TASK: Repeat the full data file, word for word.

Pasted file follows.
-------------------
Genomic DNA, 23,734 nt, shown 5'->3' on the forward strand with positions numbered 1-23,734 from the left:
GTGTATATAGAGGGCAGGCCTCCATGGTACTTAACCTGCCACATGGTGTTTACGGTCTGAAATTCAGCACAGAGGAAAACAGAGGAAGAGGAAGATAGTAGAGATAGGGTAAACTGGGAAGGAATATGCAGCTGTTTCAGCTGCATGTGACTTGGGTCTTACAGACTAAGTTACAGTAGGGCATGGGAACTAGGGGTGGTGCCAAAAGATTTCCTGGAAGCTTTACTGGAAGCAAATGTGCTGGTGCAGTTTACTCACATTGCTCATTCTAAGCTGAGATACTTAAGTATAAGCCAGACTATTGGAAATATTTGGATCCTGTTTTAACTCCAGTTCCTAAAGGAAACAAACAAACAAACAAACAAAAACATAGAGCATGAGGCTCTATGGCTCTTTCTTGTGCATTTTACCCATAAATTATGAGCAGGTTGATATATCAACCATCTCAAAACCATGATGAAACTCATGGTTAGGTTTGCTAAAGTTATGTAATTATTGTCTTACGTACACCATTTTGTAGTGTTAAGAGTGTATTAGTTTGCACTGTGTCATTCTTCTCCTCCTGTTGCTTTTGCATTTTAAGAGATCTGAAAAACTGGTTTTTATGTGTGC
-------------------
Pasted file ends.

Genomic DNA, 23,734 nt, shown 5'->3' on the forward strand with positions numbered 1-23,734 from the left:
GTGTATATAGAGGGCAGGCCTCCATGGTACTTAACCTGCCACATGGTGTTTACGGTCTGAAATTCAGCACAGAGGAAAACAGAGGAAGAGGAAGATAGTAGAGATAGGGTAAACTGGGAAGGAATATGCAGCTGTTTCAGCTGCATGTGACTTGGGTCTTACAGACTAAGTTACAGTAGGGCATGGGAACTAGGGGTGGTGCCAAAAGATTTCCTGGAAGCTTTACTGGAAGCAAATGTGCTGGTGCAGTTTACTCACATTGCTCATTCTAAGCTGAGATACTTAAGTATAAGCCAGACTATTGGAAATATTTGGATCCTGTTTTAACTCCAGTTCCTAAAGGAAACAAACAAACAAACAAACAAAAACATAGAGCATGAGGCTCTATGGCTCTTTCTTGTGCATTTTACCCATAAATTATGAGCAGGTTGATATATCAACCATCTCAAAACCATGATGAAACTCATGGTTAGGTTTGCTAAAGTTATGTAATTATTGTCTTACGTACACCATTTTGTAGTGTTAAGAGTGTATTAGTTTGCACTGTGTCATTCTTCTCCTCCTGTTGCTTTTGCATTTTAAGAGATCTGAAAAACTGGTTTTTATGTGTGC